Ya Jagoff!!! Parking Tickets


This Week It’s 2 “Prependicular” Peter Parkers!

This Week It’s 2 “Prependicular” Peter Parkers!

This is genius.  Tired of being able to do nothing when you see someone parked like a Jagoff?  Now you can do something about it.  Check out these perpendicular Peter Parkers as an example, and check out the printable parking “tickets”!

Just don’t damage anyone’s car (especially stickered or flagged ones), and don’t get caught and/or shot in the process.

One of these days I need to capture the people that park on the yellow-lined triangle int he middle of the lot at the Kuhn’s on Banksville.  They usually stop there to disrupt traffic when going to the ATM or Starbucks.

Printable Parking Notes | Ya Jagoff!!!

YaJagoff.com | Printable Parking Notes: Do NOT ruin anyone’s vehicle!!

Snap a photo, place the ticket, and they can watch for themselves online. I only wish there was a way to call out the Peter Parkers who can’t Parallel Park on the street in front of my house.

I might need to make a custom one that says something like this:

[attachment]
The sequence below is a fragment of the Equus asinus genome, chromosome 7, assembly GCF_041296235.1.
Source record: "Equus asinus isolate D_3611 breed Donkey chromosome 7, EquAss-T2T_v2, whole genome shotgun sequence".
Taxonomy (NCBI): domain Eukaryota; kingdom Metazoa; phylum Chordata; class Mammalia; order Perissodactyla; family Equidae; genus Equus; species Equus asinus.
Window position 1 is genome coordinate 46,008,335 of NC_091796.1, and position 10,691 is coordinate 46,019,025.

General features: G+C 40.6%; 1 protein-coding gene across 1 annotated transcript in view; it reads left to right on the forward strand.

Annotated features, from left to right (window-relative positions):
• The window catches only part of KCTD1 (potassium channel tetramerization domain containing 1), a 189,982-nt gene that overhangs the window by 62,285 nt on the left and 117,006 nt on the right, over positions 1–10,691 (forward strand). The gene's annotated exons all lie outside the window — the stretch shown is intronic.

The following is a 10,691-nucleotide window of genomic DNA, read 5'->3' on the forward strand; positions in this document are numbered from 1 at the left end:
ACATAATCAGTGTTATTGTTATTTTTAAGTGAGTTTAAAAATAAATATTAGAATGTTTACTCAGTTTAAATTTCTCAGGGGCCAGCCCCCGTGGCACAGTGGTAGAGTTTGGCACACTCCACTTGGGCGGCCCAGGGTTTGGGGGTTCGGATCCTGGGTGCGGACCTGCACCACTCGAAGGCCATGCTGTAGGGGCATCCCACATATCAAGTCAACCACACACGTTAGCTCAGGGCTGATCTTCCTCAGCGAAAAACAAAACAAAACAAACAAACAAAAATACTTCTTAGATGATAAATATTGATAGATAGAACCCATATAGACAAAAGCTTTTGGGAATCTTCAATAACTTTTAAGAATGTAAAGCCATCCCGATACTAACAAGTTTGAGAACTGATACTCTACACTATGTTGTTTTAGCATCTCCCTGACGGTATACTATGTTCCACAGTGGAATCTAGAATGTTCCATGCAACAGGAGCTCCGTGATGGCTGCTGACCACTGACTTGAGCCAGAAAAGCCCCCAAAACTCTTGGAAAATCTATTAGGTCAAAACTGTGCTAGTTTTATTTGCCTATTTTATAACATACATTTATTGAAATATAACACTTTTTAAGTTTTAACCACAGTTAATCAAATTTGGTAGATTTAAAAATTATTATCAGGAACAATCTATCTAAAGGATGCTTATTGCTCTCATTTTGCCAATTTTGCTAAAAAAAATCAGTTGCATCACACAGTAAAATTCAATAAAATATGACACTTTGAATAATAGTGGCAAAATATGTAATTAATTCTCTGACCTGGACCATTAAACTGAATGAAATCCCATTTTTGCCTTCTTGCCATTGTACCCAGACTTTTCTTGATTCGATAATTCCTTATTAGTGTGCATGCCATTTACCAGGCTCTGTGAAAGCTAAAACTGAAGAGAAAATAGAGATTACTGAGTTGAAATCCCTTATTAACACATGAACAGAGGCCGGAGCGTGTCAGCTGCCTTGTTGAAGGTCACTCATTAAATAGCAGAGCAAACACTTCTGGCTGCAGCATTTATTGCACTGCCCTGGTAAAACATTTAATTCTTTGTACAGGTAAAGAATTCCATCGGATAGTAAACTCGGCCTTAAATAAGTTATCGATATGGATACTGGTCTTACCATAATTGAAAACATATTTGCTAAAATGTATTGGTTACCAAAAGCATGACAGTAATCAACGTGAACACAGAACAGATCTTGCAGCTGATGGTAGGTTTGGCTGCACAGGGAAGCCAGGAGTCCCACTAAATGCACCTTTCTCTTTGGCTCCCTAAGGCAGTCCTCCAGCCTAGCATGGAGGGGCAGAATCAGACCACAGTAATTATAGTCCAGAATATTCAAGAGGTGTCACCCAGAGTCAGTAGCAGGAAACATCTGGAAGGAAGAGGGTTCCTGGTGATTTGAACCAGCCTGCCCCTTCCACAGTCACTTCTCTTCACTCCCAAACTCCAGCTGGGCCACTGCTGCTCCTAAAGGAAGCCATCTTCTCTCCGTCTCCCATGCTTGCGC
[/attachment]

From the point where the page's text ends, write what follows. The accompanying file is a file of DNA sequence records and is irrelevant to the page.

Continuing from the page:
Hey Jagoff New People That Just Moved Here,

Why has the number of cars on our street doubled since you’ve moved in?  Please note that there’s an alley behind your house where you can park two (or at least one) of those cars.  I don’t have an alley behind my apartment, so that’s not an option for me.  Help make the neighborhood an easier place to park by not being a Jagoff.

Respectfully,
Your Grumpy Jagoff Neighbor

Or this:

Hey Jagoff That Visits Someone Here A Few Nights A Week,

Your truck is as long as a school bus, and is probably as wide.  I appreciate that your solution is to sometimes park with a tire on the sidewalk, but that’s not really cool.  It’s also not cool to take up 3 spaces by parking a half car-length (or quarter truck-length) away from the vehicle in front of and or behind you.  I appreciate that you probably can’t see from your seat that’s 2 stories high… so maybe you should just park in the lot at the bottom of the hill & walk to wherever you need to go.